In just a couple of weeks members of ISSA, BSCAI, IEHA, ARCSI and CETA, as well as attendees from across the country will gather for the ISSA/INTERCLEAN® North America tradeshow in Las Vegas.
For this one event, more than 17,000 people will travel to and from the city, occupy thousands of guest rooms, travel within the city, and dine around town. What is often overlooked with such a mega event is the environmental impact so many people can have, both during the tradeshow and out on the town.
Because of this, Stephen Ashkin, president of The Ashkin Group and CEO of Sustainability Dashboard Tools, recommends several ways attendees can be Greener and promote sustainability before and during their stay in Las Vegas.
Among them are the following:
On the convention floor:
- To cut down on waste, take only the paper catalogs, brochures, and other literature that you really need. Better yet, ask exhibitors to e-mail an electronic copy to you.
- Whenever possible, use washable or reusable plates, cups, napkins, and similar items.
- Ask exhibitors about their Green innovations; this sends a clear message that you are interested in and care about environmental issues.
- Look for innovations in every product category—chemicals, paper, liners, equipment, tools, and other products—that include Green alternatives to conventional products.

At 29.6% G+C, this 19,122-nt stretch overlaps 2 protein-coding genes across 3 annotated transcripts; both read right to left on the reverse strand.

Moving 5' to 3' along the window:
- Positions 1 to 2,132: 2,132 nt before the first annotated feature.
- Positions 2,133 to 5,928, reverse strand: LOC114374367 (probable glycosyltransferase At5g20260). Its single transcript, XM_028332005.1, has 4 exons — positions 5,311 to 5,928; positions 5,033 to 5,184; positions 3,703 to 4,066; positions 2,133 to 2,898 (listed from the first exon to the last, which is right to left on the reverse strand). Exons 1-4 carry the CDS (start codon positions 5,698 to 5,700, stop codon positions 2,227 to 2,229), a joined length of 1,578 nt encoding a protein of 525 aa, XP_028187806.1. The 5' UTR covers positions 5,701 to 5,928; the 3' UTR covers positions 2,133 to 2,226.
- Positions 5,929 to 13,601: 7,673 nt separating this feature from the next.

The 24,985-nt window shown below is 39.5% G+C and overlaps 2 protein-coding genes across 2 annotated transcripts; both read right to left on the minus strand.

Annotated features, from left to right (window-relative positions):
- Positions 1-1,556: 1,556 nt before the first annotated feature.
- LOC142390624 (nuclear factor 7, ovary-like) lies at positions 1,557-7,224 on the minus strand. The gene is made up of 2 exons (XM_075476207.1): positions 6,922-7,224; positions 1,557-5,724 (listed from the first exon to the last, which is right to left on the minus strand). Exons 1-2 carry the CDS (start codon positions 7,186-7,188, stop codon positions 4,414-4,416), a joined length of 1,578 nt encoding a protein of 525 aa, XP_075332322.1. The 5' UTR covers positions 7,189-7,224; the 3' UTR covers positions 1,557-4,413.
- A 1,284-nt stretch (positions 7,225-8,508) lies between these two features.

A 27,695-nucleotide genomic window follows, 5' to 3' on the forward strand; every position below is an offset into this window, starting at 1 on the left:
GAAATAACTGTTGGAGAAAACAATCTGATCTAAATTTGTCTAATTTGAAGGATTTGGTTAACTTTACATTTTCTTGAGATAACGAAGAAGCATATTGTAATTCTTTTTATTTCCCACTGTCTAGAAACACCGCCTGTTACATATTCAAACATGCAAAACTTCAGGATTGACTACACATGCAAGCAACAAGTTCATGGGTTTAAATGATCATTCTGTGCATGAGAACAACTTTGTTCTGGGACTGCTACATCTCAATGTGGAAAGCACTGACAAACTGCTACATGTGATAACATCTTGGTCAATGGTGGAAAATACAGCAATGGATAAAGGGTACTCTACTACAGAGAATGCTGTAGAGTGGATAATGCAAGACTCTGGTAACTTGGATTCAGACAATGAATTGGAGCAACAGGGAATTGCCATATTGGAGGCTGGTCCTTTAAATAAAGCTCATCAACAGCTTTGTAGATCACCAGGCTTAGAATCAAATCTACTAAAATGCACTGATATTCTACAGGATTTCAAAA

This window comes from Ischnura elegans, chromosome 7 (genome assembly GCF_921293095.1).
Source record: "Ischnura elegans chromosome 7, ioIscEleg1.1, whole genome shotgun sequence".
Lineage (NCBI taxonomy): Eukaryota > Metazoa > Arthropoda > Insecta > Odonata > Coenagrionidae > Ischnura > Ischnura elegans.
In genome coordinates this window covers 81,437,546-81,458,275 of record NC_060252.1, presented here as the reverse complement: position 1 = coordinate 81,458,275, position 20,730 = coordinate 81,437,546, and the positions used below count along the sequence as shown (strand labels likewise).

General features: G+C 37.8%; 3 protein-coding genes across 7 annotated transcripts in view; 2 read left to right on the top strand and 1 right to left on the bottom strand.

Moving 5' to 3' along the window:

In your hotel:
- When leaving your guest room, turn off air-conditioning, lights, and electronics. According to one study, Las Vegas consumes 164 percent more energy than the average US city.
- Las Vegas can be hot—including the temperature. Close the curtains in your guest room to keep it cooler.
- Water is as valuable as oil in Las Vegas. Reuse towels and linens to reduce water and energy consumption, and let the front desk know if the sink, tub, shower or toilets are running.
- Don’t forget to eat your greens! Plant-based foods are considered more sustainable than meats because animal production consumes more natural resources.
- Do not overindulge and waste food. The MGM Grand hotel reports that each year about 7,600 tons of excess food is either tossed out or, fortunately, recycled to feed farm animals—and this is just from one hotel!
- Dine at locally owned restaurants and bars. Supporting locally owned establishments puts more money back into the local economy instead of some international conglomerate, helping to invest in the local community.
- “And don’t forget to tip the hotel housekeeper,” adds Ashkin. “It’s not only a sustainable thing to do, it’s also the right thing to do.”